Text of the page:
George Coling (ENACT Steering Committee)

George Coling was a first-year graduate student in the School of Public Health in the fall of 1969 when he joined the ENACT Teach-In steering committee.  He had finished his undergraduate degree earlier that year at the University of Rochester, where he participated in anti-Vietnam War activism.  Coling organized several events during the ENACT Teach-In, including the Environmental Scream-Out, and worked with African American students to establish the support group Blacks for the Environment.  After the U-M teach-in, he helped start the Ecology Center of Ann Arbor and then, instead of completing his graduate program, moved to Washington to coordinate the campaign to set up local ecology centers nationwide.  He later worked for the union-affiliated Urban Environmental Conference and many other environmental organizations during a long career in activism and public policy. 

Interview of George Coling (in Worthington, Massachusetts) by Amanda Hampton and Matt Lassiter (in Ann Arbor, Michigan), December 7, 2017

Part 1: George Coling explains his background as an undergraduate at the University of Rochester, how he became interested in public health and environmental issues, and the mission of the ENACT Teach-In.

Part 2: George Coling discusses the links between environmental activism and the Vietnam War, his on experiences as an undergraduate and graduate student eligible for the draft, and the support of the teach-in by the faculty of the School of Public Health.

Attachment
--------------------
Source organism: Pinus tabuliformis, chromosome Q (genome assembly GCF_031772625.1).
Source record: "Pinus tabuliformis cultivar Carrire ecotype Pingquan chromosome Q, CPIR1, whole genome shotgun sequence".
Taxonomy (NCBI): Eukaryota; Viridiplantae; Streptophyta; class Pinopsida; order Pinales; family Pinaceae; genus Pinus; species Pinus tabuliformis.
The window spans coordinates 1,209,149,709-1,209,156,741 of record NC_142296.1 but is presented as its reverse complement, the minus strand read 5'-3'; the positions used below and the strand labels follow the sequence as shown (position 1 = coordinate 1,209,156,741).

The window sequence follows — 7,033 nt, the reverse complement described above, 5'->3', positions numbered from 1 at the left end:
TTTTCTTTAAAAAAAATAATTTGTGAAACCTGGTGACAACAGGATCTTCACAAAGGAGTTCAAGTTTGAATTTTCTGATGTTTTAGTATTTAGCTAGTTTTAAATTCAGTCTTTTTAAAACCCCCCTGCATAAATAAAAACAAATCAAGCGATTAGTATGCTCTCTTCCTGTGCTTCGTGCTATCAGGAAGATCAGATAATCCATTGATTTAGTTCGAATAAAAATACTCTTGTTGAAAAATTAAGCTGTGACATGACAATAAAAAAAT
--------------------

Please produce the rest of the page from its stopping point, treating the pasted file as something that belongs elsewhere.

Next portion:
Part 3: George Coling talks about racial tensions around the ENACT Teach-In at the University of Michigan, starting a group called Blacks for the Environment, the concurrent Black Action Movement (BAM) mobilization, and the way Vietnam loomed over everything in the spring of 1970.

George Coling addresses his fear of the draft and opposition to the Vietnam War and tells a story about a basketball game between the radical White Panthers and the Michigan National Guard.  He also explains how ENACT organizers started the Ecology Center in Ann Arbor and his role in launching national movement for local ecology centers.  

George Coling talks more about the links between environmental activism and Vietnam, discusses the role of labor unions in the environmental movement during the early 1970s, and details his experience in the Urban Environmental Conference that connected unions with environmental justice campaigns.

George Coling talks about being a part of history at the ENACT Teach-In and chronicles his long career in environmental activism and policymaking in the decades afterward.